DRAWINGS :: Swipes From the Great Glaser!
Have you ever heard of Milton Glaser? Well, along with a ton of other stuff (the I-Heart-NY logo, the famous psychedelic Dylan poster, etc.) he co-founded The Push Pin Studios way back in the 50's, with Seymour Chwast. The studio, which would become arguably one of the two or three most influential American design firms of the 20th century--they had a Louvre special exhibit in the 70's--published on a semi-regular basis The Push Pin Graphic, which was on the surface, little more than a sophisticated calling card to send to art directors and other potential clients. The Graphic would feature hand illustration, dynamic typesetting and layout, and--increasingly over its lifespan--articles featuring bizarre or ironic esoterica. Of course, it was first and foremost a periodical design publication/experiment/brochure, but the studio's infectious creativity made these little booklets enormously entertaining to anyone, regardless of their interest in design, illustration, or the other graphic arts.
One of the conceits of the Graphic was that the advertisements were done in-house, featuring the different companies that the studio employed to produce the publication; for instance, the images above come from a page of advertisements featuring the typesetter, printing company, retoucher, etc. Milton Glaser, from all I've read so far, seemed to be the more classically-bent member of the studio, with a background in painting and Italian art. Beyond the more obviously illustrator-y pieces of his in the publication (portraits of George Bernard Shaw, Mussolini marching on Rome) he would occasionally contribute fanciful cross-hatched illustrations like these. When I first saw these things, I was immediately blown away, not only by the style, and the elegant linework, but by how simply great they look. The problem with style is that it must always be in service to the material, except in cases where the style itself is the material. Many cartoonists will develop a very singular style, and even a very beautiful one, but it leaves the subject matter so overworked that the very idea of the cartoon is suborned to its manner of execution.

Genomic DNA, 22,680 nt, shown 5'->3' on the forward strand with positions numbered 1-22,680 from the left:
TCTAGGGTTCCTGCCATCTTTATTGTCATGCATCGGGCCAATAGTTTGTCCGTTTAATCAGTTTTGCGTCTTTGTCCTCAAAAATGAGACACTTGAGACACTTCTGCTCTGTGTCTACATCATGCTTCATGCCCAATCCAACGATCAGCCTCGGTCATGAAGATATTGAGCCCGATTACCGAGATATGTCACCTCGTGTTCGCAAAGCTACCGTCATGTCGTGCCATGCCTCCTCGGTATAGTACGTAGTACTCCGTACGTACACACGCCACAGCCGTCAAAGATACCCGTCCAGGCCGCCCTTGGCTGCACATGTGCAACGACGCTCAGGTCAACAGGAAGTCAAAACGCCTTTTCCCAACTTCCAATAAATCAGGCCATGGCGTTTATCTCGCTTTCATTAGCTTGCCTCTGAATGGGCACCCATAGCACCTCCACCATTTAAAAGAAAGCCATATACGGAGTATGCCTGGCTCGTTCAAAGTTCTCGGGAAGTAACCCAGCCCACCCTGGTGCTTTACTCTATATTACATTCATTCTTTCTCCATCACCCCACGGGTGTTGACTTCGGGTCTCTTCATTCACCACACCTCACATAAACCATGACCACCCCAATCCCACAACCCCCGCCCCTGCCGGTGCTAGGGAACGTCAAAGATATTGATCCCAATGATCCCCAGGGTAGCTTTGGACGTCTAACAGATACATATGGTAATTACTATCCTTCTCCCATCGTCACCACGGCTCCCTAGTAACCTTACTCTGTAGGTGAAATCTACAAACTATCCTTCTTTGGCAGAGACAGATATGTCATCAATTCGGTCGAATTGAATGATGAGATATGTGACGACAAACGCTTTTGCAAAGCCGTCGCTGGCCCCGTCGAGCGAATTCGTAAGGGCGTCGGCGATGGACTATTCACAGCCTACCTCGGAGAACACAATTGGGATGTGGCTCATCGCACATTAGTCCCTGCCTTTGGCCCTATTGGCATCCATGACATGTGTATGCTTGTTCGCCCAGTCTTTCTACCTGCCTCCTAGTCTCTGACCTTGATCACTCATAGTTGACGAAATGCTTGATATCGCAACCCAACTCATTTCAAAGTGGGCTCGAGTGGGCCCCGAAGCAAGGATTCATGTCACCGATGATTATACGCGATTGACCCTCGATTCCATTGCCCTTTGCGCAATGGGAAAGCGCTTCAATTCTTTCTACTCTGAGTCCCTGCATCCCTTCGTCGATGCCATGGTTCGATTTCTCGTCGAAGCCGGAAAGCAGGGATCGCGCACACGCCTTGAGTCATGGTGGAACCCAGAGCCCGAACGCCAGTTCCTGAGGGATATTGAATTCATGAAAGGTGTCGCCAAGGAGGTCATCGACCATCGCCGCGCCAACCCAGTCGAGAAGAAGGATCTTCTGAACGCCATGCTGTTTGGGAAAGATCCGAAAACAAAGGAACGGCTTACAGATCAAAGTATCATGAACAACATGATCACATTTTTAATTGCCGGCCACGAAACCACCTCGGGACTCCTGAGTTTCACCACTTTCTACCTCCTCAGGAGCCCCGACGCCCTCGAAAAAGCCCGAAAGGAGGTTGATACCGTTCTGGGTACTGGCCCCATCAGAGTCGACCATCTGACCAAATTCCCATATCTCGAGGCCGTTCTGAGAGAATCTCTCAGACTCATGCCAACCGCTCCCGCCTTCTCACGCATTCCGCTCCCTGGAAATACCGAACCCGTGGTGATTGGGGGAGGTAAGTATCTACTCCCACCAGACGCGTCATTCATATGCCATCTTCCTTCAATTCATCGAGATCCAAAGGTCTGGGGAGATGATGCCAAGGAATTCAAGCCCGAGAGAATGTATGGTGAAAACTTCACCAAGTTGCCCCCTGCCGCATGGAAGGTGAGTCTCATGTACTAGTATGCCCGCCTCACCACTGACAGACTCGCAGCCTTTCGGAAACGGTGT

These drawings, on the other hand, seem at once stylish, abstract, and immediate--the idea is immediately clear, but there's enough style there to keep someone looking. In my case, looking, and looking, and looking... so much so, that I found myself compelled to spend hours replicating them in my sketchbook, in quasi-fruitful attempt to learn the style. The problem, or at least one of them, is that Milton Glaser is so famous for other innovations, that searching for other examples of this kind of work is hard; mainly because most people, articles, and books focus more squarely on his admittedly far-larger design portfolio. I fired off an e-mail to his studio website, but of course have heard nothing. Who wants to hear, "I'm really interested in the work you were doing fifty years ago, and am irritated that the much-lauded work you've done since is getting in my way." If you, gentle reader, ever come across more examples of this kind of pen-and-ink work, whether by Glaser or another, please e-mail me: dusty-at-dharbin-dot-com.
Oh, by the way, just to be clear: the above drawings are reproductions I did of several of Glaser's drawings from the ad's I was talking about. I had nothing to do with their conception, nor do I claim any copyright or anything. But don't they look good? It's terrible to be so proud of something that wasn't my idea at all.